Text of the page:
The Catholic Medical Association has compiled a list of causes that lead to same-sex attraction, based on research.

(The pamphlet can be purchased from the Catholic Medical Association store. Bibliography here and here.)

Faulty interpersonal relationships, especially between parent and child, clearly lead to lifelong problems having to do with self-esteem, trust, anger, depression and many other disorders, homosexuality being one of them. In my personal, non-expert view, homosexuality could be a coping mechanism for those who go through much suffering in the way of relationships with family and authority.

The consequences of fatherlessness in America are well-documented. Motherlessness exists as well, but in America as of 2011, there were 10 million mothers raising children under 18 by themselves. Imagine the impact on those children who grow up without a father.

When I last wrote about the BSA policy change, I quoted from Fr. Lappe’s statement. I quote it again here because it’s pertinent to the ongoing conversation:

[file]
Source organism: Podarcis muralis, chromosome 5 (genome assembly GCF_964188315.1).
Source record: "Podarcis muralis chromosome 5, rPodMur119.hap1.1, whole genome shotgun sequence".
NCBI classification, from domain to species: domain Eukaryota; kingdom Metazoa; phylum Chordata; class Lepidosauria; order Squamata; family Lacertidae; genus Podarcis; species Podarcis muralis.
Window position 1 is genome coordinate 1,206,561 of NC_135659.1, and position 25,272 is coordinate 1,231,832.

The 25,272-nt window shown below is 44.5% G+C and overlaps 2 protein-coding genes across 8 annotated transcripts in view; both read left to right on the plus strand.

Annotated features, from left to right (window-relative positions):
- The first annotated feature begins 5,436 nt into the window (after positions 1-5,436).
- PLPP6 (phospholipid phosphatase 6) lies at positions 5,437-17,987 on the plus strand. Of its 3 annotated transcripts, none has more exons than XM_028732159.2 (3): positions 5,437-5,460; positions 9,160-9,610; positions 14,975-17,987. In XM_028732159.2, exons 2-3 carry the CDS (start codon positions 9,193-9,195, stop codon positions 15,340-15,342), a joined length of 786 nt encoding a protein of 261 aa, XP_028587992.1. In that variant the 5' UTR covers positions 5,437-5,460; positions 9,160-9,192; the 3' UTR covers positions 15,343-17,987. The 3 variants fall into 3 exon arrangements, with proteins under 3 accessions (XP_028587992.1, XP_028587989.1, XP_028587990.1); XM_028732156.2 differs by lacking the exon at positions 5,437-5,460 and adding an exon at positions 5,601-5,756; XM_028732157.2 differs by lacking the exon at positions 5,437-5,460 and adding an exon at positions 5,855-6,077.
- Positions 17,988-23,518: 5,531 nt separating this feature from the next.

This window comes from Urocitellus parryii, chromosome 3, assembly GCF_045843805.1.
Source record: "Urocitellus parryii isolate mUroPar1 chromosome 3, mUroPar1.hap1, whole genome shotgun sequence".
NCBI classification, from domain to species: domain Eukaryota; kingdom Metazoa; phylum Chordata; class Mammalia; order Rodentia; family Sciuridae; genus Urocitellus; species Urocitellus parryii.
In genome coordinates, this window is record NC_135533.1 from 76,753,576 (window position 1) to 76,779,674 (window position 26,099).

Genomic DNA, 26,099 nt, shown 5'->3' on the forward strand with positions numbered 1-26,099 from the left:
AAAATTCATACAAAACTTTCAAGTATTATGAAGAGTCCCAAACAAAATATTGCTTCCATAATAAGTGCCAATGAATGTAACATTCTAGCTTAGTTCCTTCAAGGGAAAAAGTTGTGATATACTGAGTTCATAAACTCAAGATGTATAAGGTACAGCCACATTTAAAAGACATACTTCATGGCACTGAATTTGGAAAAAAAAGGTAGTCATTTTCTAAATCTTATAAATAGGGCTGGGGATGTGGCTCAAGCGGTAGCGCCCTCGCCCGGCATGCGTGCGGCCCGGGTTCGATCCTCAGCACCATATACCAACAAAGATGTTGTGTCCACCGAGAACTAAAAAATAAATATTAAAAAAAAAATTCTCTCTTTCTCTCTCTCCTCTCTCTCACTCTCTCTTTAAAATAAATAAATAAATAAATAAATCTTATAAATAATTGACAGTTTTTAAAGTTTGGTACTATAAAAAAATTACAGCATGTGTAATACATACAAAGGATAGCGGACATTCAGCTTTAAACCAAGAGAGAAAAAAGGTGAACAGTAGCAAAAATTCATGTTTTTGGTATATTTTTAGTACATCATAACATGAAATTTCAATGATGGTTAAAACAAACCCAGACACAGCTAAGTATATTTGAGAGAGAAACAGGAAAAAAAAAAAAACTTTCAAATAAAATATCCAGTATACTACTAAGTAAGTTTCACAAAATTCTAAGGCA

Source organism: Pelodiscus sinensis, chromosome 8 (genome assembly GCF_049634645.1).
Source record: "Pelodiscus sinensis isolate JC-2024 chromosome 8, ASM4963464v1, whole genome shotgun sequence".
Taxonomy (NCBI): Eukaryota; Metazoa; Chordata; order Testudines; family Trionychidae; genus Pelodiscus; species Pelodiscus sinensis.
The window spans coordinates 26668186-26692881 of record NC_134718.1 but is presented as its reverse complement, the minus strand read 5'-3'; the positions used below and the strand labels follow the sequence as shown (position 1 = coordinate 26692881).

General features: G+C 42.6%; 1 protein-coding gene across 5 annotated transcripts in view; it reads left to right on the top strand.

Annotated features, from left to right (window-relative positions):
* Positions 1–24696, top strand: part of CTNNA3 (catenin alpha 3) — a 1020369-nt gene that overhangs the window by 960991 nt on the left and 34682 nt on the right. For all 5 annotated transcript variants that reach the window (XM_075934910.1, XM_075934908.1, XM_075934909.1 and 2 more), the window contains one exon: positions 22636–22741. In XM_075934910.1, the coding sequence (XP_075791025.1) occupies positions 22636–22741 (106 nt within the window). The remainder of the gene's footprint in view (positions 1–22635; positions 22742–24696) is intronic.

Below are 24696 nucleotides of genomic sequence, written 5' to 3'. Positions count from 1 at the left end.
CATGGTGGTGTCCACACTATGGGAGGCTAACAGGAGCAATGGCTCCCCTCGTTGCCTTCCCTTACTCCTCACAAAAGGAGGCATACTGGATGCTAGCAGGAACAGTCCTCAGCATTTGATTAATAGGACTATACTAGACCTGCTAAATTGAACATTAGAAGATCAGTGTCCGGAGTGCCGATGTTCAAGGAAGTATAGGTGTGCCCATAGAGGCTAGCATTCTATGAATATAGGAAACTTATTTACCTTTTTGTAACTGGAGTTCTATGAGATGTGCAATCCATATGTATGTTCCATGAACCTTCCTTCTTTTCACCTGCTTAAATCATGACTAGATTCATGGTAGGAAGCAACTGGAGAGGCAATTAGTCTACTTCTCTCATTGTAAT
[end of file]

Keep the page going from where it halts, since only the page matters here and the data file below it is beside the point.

Based on the more scientific and research backed approach of the Catholic Medical Association here would be a series of more pointed questions which would actually get to the issues that could lead to hope and healing for the boy, rather than imprisoning him in that self-identification for the sake of political correctness:

Tom’s father was an alcoholic; he abandoned the family when Tom was five. To compensate, Tom’s mother was overprotective and began to depend upon Tom even from a very young age. Because of this, Tom never got to play with other boys his age and never played sports. Tom was molested by one of his mother’s boyfriends. Since the age of 12 Tom has been confused about his sexual desires and fantasies and thinks he might be gay. Is all of this acceptable? Should we all tell Tom that this is normal? Should we affirm that this 16 year old boy is, in fact, “gay”?

Or should we not have the courage and the love to stand up and say this is a tragedy, an all too common heartbreaking disaster? Should we not admit that it is sad and wrong from beginning to end– and that we are going to do everything we can to help kids like Tom?

No one wants to be told they’ve got a disorder: not the smoker, not the alcoholic, not the bulimic, not the pornography addict. No one likes to be told they need to change. For many, such disorders become self-affirming comfort zones. They feel happier, more secure, loved, no matter how fleeting that feeling is. And I believe it’s the same for the homosexual. Once they’ve embraced the identity of homosexuality, there’s a peace that comes with that — like a feeling of coming home or of being whole, except that it’s an illusory and tenuous peace.